Jordan is a unique country because the bulk of its population are refugees. In Australia the fear of being taken over by “boat people” has plagued our media’s coverage of the plight of refugees for decades now and this saddens me.
When I met people and explained what I was doing in Jordan the very first sentence out of their mouths was: “Thank you, thank you for coming to help our refugees. They really need it.” I immediately felt deeply touched by the compassion and care they expressed. It was beautiful and I couldn’t help but to compare it to my own country where that would never be said.
And the reason I say never is because “our” before the word refugees wouldn’t happen. Those who are compassionate about refugees would still call them “the” refugees. The difference is significant and made me consider my own attitudes. I’m all for allowing refugees into Australia and I don’t care how many come. We accept a miserly 13,000 a year at the moment and we have them stuck in detention centres for far too long. I loved the Jordanian way of having hundreds of thousands living in the community, working and being schooled just like everyone else who lived in the country.
I also found it exciting that the tents were eventually replaced with buildings so that cities where built as refugee camps. They had market places and schools and health services but more importantly they didn’t have walls locking them in and there was no barbed-wire. This wasn’t a prison camp, it was their home. Maybe it’s not the home they really want to be living in but making the best of a bad situation with as much dignity and humanity counts for something.
Sometimes the Western world becomes so fixated on finding a permanent solution that they forget to accept valid ways to deal with the immediate situation. There will always be more refugees than any one country can take in. There will always be wars – civil and invasions. Let’s be honest, we all know that America’s financial stability relies on going to war every decade.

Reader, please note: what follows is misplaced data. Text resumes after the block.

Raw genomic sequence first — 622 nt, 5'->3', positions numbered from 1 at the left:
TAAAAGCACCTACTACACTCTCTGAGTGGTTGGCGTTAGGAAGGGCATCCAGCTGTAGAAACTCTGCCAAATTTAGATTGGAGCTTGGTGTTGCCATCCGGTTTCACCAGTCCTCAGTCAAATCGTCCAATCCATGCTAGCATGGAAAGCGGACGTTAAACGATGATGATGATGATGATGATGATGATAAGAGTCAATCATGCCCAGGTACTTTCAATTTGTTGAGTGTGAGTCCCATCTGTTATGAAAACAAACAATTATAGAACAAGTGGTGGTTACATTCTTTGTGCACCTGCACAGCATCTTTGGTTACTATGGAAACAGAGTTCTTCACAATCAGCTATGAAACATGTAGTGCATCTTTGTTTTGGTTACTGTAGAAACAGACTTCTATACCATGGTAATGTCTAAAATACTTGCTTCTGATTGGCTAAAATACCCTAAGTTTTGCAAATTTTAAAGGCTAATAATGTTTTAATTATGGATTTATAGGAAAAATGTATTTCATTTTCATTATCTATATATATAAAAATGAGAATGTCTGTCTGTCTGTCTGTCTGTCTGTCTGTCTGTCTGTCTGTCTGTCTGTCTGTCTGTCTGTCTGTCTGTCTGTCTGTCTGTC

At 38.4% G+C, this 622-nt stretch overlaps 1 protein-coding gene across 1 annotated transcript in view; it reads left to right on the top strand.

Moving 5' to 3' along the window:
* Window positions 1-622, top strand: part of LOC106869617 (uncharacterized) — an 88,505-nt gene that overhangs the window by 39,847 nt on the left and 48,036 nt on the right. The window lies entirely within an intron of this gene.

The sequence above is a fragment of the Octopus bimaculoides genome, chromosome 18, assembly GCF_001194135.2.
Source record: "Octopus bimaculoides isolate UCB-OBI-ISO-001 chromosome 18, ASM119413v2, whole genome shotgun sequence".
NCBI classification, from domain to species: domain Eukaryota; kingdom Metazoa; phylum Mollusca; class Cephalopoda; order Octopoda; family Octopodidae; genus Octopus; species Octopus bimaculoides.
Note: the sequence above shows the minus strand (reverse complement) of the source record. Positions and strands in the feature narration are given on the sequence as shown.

Politics and political arms of all groups, governments, and organisations are different to the people of the country. For some reason we living in the West forget this but those most affected by the game of political agendas don’t. I’ve been in Vietnam and Jordan and heard people clearly state the difference between the two.
Only this week someone said “I was told this recently – Not all Muslims are terrorists but all terrorists are Muslim. Don’t you find that interesting?”
I replied “But what about all the white “terrorists” blowing up buildings in America? There are plenty of radical terrorists in America willing to kill their own for their cause.”
Spoiler Alert: There are evil people in the world! There are people who want to hurt and kill others. There are people who want to dominate and control others. There are people who think they are right and everyone should think and do as they do. But they are a minority.
What we resist persist. Have you noticed that the war on drugs has seen more drugs on our streets, not less? Have you noticed that attempts to destabilise dictator’s leads to more extreme groups taking over power? And more specifically, have you noticed that we are now faced with an even more extreme group than the last extreme group in the Iraq? Going to war to fight the so-called ‘baddies’ isn’t working.
Dr. Martin Luther King Jr said it best: “Darkness cannot drive out darkness; only light can do that. Hate cannot drive our hate; only love can do that.”
A culture that breeds an acceptance of domination over others, winning over compassion, exploitation over empathy, and an attitude that others should subjugate themselves or be dismissed as irrelevant manifests the destruction of human dignity. This reality feeds injustice and demands the need for fairer and more just dealings of the perpetrators of crimes against humanity and those affected by their actions.
There are no simple answers but there are plenty of humanitarian options to help people recover and re-engage life. Maybe changing our perspectives of the issue is the first step.
Just for a moment I want you to be idealist. If money was no option and human dignity was a priority, what would you want for refugees?